Self-assembled Nanorotors

Nanosized Self-assembling Rotor Systems

In a collaboration with the experimental research group of Prof. Dirk Volkmer at the University Augsburg we have performed a feasibility study on self-assembling rotor systems. The aim of the project was to investigate whether self-assembled supra-molecular complexes could act as molecular rotors, using substituted tribenzotriquinacenes as stators and fullerene -derivatives.

From the outset it was clear that nano-sized molecular rotors - and molecular machines built thereof - behave entirely different from their macroscopic congeners. For the majority of molecular rotors, the two fragments which are intended to rotate against each other are connected by a covalent bond, serving as “axle”. This can be rotatable single bonds or even double bonds for photochemically driven rotors. In contrast to that, within this project the aim was to investigate if and how rotor and stator should be held together by non-bonded forces like dispersive interactions, allowing the machine to self-assemble instead of having to generate it by a chemical reaction, forming a bond. In order to make this work it is clear that completely different design rules apply, as compared to established “bonded” molecular rotors. In particular, the van-der-Waals interaction between rotor and stator must be large enough to allow sufficient binding strength, which implies a large contact area. On the other hand this contact area must be maintained during a rotational motion and a shape complementarity needs to be realized. The starting point of the project was to realize that these boundary conditions could be met by using spherical Fullerene-derivatives as rotors and “bowl-shaped” -symmetric tribenzotriquinacene derivatives as fullerene receptors and stators.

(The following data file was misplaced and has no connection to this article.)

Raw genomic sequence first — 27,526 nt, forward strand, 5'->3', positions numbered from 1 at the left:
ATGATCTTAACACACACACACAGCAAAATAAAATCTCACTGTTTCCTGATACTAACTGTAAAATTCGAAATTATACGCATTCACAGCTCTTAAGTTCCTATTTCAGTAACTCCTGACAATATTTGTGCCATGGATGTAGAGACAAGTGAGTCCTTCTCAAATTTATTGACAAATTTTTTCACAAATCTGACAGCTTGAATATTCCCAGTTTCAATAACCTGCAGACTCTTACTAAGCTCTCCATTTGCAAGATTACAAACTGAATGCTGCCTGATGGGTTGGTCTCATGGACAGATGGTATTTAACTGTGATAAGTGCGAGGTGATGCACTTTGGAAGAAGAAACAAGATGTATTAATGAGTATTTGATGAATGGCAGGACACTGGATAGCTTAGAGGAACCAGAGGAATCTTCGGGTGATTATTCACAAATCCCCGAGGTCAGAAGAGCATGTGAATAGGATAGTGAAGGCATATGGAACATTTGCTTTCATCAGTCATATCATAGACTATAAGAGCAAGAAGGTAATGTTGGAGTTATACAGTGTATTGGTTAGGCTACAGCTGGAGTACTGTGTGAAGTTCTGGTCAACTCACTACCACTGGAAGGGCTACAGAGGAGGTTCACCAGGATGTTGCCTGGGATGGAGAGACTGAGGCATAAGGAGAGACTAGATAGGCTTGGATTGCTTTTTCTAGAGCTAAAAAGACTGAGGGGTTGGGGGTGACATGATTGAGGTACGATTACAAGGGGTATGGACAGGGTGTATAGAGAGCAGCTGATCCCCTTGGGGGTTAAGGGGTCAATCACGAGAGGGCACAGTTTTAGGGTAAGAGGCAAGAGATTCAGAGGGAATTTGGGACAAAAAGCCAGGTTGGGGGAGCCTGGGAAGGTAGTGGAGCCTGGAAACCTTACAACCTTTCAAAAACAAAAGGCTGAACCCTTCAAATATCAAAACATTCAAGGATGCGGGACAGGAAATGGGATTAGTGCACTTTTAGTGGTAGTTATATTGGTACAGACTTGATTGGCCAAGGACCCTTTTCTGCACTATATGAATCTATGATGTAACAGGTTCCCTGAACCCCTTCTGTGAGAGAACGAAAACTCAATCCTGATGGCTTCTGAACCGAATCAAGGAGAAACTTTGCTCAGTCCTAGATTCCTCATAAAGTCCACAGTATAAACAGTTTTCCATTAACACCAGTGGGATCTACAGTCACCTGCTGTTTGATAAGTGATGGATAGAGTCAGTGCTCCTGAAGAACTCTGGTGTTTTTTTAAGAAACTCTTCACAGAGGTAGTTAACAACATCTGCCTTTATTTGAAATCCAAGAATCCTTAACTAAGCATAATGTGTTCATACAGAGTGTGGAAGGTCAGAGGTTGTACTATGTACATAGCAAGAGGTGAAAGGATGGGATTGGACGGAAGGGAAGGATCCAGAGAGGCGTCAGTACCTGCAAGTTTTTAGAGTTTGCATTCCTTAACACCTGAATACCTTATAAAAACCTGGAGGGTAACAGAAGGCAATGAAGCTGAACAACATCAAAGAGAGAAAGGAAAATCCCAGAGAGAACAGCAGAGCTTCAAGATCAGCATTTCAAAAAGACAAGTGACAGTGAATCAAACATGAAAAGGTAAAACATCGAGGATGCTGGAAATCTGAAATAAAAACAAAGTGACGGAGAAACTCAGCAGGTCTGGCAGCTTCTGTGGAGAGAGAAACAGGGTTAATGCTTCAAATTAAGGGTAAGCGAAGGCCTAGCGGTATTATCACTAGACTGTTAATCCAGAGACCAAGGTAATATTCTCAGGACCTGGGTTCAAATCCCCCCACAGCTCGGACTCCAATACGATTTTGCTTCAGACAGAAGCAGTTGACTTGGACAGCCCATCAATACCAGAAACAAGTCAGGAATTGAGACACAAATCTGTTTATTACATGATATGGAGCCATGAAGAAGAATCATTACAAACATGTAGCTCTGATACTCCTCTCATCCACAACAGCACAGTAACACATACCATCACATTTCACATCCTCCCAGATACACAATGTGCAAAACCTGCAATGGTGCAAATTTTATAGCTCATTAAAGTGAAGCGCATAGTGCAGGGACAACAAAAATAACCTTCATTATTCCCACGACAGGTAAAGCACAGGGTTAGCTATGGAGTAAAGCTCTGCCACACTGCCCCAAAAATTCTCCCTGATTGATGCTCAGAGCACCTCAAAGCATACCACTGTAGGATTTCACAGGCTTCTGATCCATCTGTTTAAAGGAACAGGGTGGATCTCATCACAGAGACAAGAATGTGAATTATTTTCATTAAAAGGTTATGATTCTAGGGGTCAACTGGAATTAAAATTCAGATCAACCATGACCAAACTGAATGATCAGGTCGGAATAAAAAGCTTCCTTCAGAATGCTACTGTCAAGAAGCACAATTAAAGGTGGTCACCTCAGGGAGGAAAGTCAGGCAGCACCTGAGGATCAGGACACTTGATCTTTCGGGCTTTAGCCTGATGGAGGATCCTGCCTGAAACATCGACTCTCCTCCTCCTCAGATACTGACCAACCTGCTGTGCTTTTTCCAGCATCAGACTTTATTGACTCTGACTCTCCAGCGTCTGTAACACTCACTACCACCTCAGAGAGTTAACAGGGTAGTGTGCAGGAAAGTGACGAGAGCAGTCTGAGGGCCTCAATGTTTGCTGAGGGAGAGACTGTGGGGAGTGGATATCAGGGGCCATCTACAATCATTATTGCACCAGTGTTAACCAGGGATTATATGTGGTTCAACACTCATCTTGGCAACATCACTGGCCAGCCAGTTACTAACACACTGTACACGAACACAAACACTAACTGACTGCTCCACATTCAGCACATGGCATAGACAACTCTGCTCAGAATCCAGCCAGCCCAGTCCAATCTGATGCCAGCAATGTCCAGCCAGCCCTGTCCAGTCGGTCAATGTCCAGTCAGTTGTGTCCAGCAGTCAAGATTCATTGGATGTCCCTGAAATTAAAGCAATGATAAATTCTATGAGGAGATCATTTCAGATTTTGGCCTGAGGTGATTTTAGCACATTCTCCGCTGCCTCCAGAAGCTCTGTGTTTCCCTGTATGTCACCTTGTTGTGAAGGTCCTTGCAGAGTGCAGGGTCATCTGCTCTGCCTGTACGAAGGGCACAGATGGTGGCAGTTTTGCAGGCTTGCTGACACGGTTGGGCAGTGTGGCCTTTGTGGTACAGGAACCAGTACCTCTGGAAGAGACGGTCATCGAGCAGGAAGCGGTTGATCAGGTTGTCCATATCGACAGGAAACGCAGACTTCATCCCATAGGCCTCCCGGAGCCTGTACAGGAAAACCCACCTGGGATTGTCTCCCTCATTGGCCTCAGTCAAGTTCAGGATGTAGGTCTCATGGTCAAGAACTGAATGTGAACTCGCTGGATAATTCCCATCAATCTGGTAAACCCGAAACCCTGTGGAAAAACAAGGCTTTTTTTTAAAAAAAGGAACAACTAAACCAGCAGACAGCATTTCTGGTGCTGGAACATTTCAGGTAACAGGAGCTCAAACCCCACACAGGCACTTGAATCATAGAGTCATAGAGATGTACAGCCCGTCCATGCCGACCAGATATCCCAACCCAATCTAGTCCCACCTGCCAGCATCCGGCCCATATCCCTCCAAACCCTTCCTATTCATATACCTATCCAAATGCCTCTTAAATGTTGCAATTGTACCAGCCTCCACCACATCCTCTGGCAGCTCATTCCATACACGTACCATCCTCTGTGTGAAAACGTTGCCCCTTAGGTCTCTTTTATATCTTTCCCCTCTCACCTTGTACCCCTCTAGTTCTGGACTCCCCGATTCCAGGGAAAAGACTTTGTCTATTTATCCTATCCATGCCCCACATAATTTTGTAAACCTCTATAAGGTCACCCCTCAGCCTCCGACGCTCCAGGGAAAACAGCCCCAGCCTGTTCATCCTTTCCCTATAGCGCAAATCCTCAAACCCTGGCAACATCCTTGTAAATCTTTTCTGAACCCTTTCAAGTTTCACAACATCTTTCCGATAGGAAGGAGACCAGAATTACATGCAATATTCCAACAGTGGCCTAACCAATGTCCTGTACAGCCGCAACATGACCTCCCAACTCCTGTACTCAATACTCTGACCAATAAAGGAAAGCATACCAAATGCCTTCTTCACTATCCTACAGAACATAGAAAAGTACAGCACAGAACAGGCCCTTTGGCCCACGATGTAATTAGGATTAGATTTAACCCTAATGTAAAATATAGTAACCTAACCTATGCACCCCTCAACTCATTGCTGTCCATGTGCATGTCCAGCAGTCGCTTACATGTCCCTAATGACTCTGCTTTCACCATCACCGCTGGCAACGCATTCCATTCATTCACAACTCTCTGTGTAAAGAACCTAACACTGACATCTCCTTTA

Primarily three different receptor systems RA, RB and RC haven been synthesized by the Volkmer group and investigate by us using both dispersion corrected DFT methods and MM force fields (in the end we have parametrized MOF-FF to describe these systems).

A very important finding was to realize that for flexible receptor systems entropy contributions are crucial to determine the host-guest binding energy. Extensive MD sampling was necessary to explain the tendencies observed experimentally for the binding energies. Overall, large but rigid receptors are better suited for a strong binding, whereas an “adaptive” binding is not achieved via large and flexible host systems.

In an additional investigation, we studied a chiral receptor system with respect to the possibility to achieve unidirectional rotoation:

The figure shows a chiral rotor system, consisting of a rotor with a dipolar head group and a axial chiral stator with symmetry synthesized recently in the Volkmer group (the joint work has been published in Chemistry Eur. J.).

By force field MD simulations we found that this system indeed shows an asymmetric energy profile for the rotation of the rotor. The difference is however too small to expect this to be observable experimentally.